Banned Books Week!

I will be celebrating Banned Books Week, as I always do, by being outraged over book banning! Let’s talk.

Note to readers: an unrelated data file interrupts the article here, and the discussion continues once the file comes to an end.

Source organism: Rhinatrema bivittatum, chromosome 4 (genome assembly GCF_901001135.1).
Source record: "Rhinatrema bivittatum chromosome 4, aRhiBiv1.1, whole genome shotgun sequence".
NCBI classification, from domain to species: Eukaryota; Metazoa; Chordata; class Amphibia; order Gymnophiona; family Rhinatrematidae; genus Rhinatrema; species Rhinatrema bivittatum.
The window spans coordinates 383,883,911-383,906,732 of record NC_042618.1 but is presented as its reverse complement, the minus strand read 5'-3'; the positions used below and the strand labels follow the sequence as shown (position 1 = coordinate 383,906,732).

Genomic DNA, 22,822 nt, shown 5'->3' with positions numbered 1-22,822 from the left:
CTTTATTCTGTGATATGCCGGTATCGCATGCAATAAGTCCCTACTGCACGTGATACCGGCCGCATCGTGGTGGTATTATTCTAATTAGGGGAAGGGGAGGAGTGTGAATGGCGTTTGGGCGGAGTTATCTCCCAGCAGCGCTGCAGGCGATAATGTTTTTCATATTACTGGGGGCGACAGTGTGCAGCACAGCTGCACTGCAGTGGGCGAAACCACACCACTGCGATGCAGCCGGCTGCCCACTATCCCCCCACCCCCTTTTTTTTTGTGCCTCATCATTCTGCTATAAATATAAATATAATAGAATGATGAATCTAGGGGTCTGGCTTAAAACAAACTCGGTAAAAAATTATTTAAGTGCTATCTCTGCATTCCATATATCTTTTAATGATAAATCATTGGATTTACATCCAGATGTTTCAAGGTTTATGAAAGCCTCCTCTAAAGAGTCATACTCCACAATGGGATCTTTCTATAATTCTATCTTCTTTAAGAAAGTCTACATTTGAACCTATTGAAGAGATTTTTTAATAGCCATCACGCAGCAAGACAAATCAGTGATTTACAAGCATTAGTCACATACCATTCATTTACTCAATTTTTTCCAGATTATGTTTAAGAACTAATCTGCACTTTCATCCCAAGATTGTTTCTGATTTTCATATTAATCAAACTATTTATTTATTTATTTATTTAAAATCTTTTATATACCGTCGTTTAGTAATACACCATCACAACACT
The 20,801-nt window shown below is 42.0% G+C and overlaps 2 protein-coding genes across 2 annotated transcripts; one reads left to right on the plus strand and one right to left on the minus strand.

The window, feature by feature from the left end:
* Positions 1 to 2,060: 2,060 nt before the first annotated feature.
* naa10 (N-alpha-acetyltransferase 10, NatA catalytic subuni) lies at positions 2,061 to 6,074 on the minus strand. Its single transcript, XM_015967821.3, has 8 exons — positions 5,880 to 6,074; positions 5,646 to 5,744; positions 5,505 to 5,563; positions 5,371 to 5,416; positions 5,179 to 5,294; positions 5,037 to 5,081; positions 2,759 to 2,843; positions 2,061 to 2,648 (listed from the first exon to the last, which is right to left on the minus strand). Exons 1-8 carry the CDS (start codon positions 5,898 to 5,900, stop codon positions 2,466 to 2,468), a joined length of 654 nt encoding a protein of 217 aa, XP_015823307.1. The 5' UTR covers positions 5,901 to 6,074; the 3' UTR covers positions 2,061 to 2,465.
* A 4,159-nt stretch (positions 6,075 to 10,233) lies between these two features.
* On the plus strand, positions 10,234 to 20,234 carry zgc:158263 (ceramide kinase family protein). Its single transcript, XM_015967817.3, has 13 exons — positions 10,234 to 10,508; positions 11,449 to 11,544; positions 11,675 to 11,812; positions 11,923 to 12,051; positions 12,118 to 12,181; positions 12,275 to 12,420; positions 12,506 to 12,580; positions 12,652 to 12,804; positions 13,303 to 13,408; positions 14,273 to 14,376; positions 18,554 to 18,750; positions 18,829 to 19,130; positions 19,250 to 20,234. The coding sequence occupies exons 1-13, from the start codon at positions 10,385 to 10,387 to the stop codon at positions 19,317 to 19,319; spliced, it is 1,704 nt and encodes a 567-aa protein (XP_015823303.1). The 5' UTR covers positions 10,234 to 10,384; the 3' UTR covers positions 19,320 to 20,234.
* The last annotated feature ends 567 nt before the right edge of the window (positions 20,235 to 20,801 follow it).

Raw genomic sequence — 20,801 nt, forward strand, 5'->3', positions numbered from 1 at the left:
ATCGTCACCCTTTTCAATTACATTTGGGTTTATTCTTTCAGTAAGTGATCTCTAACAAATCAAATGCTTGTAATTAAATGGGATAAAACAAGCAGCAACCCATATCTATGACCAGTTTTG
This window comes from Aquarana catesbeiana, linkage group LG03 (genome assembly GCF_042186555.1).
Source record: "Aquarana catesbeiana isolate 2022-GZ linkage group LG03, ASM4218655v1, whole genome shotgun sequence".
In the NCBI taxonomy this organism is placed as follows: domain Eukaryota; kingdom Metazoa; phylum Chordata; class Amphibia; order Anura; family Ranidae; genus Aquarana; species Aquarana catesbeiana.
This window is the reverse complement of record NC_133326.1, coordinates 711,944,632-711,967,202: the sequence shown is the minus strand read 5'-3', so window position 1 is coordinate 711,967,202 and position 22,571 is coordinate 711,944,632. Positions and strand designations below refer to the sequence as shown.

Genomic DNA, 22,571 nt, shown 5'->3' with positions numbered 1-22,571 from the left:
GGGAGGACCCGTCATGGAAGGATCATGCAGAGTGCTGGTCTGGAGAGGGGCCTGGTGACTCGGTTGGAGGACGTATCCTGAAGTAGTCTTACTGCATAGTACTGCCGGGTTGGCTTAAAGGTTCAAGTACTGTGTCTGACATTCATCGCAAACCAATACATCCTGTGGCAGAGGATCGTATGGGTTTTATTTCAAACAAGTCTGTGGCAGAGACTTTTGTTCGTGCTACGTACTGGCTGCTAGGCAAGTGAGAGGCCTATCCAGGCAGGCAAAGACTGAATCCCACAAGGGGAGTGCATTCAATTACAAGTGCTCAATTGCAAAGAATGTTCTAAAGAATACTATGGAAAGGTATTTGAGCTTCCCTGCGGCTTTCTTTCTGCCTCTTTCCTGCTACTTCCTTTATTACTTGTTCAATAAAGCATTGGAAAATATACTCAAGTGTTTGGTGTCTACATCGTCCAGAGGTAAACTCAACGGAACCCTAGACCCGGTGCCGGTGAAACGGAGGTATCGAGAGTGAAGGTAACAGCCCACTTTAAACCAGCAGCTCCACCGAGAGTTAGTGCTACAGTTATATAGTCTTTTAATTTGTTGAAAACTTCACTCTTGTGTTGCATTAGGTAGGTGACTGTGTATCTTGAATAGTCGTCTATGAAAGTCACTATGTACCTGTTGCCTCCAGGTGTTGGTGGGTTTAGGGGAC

Banned Books Week, sponsored by the American Library Association, takes place from September 24 to October 11 this year. Here is their link so that you can read more about it. Basically, the ALA sets up BBW to increase public awareness of the implications of banning or restricting books, as well as to encourage reading (which I always support!). I am not going to suggest to you that YOU, personally, should read every book on the list. As always in life, some of them are going to be concerning topics that are unsavory to you. This, my friends, is not the issue. I think I have discussed on this blog before that a book will not intentionally offend you. If it begins to, or if you happen to already know the book will offend you, I recommend you do not open the cover (or close it, if need be). Books do not jump at you and force you to read them. You can’t accidentally be traumatized by a book the way you could by pressing the wrong button on your TV remote or receiving a disgusting pop-up ad on your computer. The fact is, books exist because: 1. someone wanted to write it 2. a publishing company decided that someone would want to read it. That person may not be you. This is the case with books like those about puberty, which are banned as obscene. They typically contain anatomically-correct drawings of the human body. Perhaps you don’t need to see this book, but maybe someone does.